“But I always had Irish music in my head,” says McGlynn, who in the 1960s and early ’70s saw a transition from what he felt were the more rigid, conservative aspects of traditional music to a period of innovation and creativity, with performers like Sean O’Riada, Planxty, and Paul Brady, among others, catching his fancy. Brady, in particular, was “a big influence early on. I started playing on electric guitar – I didn’t have an acoustic guitar at the time – all the tunes I used to do on accordion.”
Concurrently, McGlynn felt he had come about as far as he could on the show band circuit, and began to apply his guitar-playing more and more to Irish music – Brady eventually invited him to be part of his band in the late 1970s – culminating in his 1979 solo album, “McGlynn’s Fancy.” The album is widely regarded as a watershed in the guitar’s sometimes uneasy role in Irish music, establishing the instrument’s melodic as well as rhythmic qualities – Flatpicking Guitar Magazine compared McGlynn’s impact on Irish music to Doc Watson’s on American fiddle tunes. It put McGlynn in the spotlight, and got him invitations to play with the likes of not only Makem and Clancy, but also Van Morrison, in whose band McGlynn stayed for several years.
“Van is just great,” he says. “I’ve never had a cross word with him. I would classify him as one of my best friends. He’s a very wise bandleader and a great musician. Van doesn’t tell you what to play, he just tells you what not to play, and he’s absolutely right – he makes you think for yourself.
“I never planned for any of this to happen – it all kind of came about by accident. I guess you could say it was a case of meeting the right people at the right time,” he says of his musical odyssey, adding a characteristic zinger. “Or maybe the wrong people at the right time.”
Nollaig and McGlynn’s “Causeway” album represents a distillation of some of those major influences and directions that informed their experiences up until that time. On the title track (a joint composition), for instance, McGlynn flatpicks an establishing riff on electric guitar against his pulsating acoustic guitar rhythm (as well as a rich backing on Hammond organ by Rod McVey) until Casey takes up the melody – with occasional punctuations from McGlynn – and throws in some jazz and R&B variations; then the two duet for a while, entwined at one point by additionally tracked fiddles and viola from Casey. In that three minutes and 33 seconds, you can glean a multitude of presences, from O’Riada and The Chieftains to Planxty and The Bothy Band to Moving Hearts and Sharon Shannon, and points in-between.
“We decided that the album wouldn’t be totally traditional, and that it would incorporate a lot of the things we had listened to and taken an interest in,” says Casey. “And we wanted to play a lot of our own material as well as traditional.”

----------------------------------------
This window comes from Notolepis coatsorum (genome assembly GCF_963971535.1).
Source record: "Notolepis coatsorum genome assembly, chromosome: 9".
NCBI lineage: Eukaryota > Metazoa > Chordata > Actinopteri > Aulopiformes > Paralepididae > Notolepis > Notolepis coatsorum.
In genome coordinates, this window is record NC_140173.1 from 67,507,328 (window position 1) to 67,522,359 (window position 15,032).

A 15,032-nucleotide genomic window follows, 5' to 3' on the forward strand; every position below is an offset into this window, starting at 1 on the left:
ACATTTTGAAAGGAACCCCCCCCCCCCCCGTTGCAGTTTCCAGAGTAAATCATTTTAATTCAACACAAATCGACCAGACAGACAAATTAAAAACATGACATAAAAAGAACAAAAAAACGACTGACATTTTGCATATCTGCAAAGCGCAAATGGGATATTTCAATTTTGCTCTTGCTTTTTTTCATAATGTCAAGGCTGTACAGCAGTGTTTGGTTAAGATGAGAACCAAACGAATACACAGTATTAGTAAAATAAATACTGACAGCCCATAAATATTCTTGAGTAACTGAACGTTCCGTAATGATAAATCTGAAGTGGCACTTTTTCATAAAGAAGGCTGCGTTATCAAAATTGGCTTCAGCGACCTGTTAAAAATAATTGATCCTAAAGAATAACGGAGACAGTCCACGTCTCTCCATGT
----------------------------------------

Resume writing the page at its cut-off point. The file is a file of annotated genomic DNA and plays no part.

“Causeway” also is notable as the first recording on which Casey sings – three songs in Gaelic, including the sorrowful “A Stór Mo Chroí (Darling of my Heart),” which she learned from her mother, who had gotten it from her mother – and as the beneficiary of another of McGlynn’s happy accidents: a chance encounter with talented harmonica player Brendan Power, whom he recruited practically on the spot to appear on several tracks.
“I’d been playing with Van Morrison, and with some other people as well, in the years leading up to when we recorded it,” says McGlynn. “These were some good, swinging, cooking bands, and I was just very impressed with what they were doing, so I tried to put that feeling onto the album.”
Yes, they’re talking about doing another album sometime, but the challenge for Casey and McGlynn is getting into a studio to do their own project. There was the Casey sisters “Sibling Revelry” CD and then the recent Heartstrings Quartet CD, and McGlynn – in addition to recording a live album with Matt Molloy and John Carty – has been working on “Botera” (named for his birthplace in Tyrone), a collection of jazz numbers mainly from the 1940s and ’50s, as well as some of his own compositions and a few traditional tracks; Casey and McGlynn’s son Jerome are among those appearing on the album.
More than three decades after teaming up through Makem and Clancy, Casey and McGlynn have by now played with a ton of luminaries. But there’s no question of whose qualities they admire most.
“I’ve always appreciated Arty’s amazing sense of rhythm,” says Casey. “He’s not rigid in his playing – he’ll go with what you do, and he’ll really lift the music. I also liked his attitude toward harmony and chords; he has very good taste in the way he uses them in Irish music.”
Casey turns to McGlynn and smiles: “Is your head bigger now?”
“Nollaig can read very well, and she’s very versatile,” says McGlynn. “She’s invaluable to have in the studio – you show her what you have in mind, and she’ll scribble it down and just pick up the fiddle and play.”
“I can make up my own stuff, too, you know,” Casey points out.
“You can,” McGlynn nods. “Sometimes.”